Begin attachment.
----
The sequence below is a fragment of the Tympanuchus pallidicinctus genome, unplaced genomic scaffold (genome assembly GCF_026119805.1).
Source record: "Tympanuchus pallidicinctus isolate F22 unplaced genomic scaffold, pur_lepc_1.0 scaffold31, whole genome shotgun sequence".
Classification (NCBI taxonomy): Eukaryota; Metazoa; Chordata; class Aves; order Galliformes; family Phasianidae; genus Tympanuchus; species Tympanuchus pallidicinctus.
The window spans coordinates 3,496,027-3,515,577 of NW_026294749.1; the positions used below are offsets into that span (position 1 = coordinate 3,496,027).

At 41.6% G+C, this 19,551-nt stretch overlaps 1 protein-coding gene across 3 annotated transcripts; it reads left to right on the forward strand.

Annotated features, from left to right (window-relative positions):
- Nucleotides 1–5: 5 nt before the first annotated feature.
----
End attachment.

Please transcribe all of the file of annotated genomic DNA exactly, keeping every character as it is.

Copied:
The sequence below is a fragment of the Tympanuchus pallidicinctus genome, unplaced genomic scaffold (genome assembly GCF_026119805.1).
Source record: "Tympanuchus pallidicinctus isolate F22 unplaced genomic scaffold, pur_lepc_1.0 scaffold31, whole genome shotgun sequence".
Classification (NCBI taxonomy): Eukaryota; Metazoa; Chordata; class Aves; order Galliformes; family Phasianidae; genus Tympanuchus; species Tympanuchus pallidicinctus.
The window spans coordinates 3,496,027-3,515,577 of NW_026294749.1; the positions used below are offsets into that span (position 1 = coordinate 3,496,027).

At 41.6% G+C, this 19,551-nt stretch overlaps 1 protein-coding gene across 3 annotated transcripts; it reads left to right on the forward strand.

Annotated features, from left to right (window-relative positions):
- Nucleotides 1–5: 5 nt before the first annotated feature.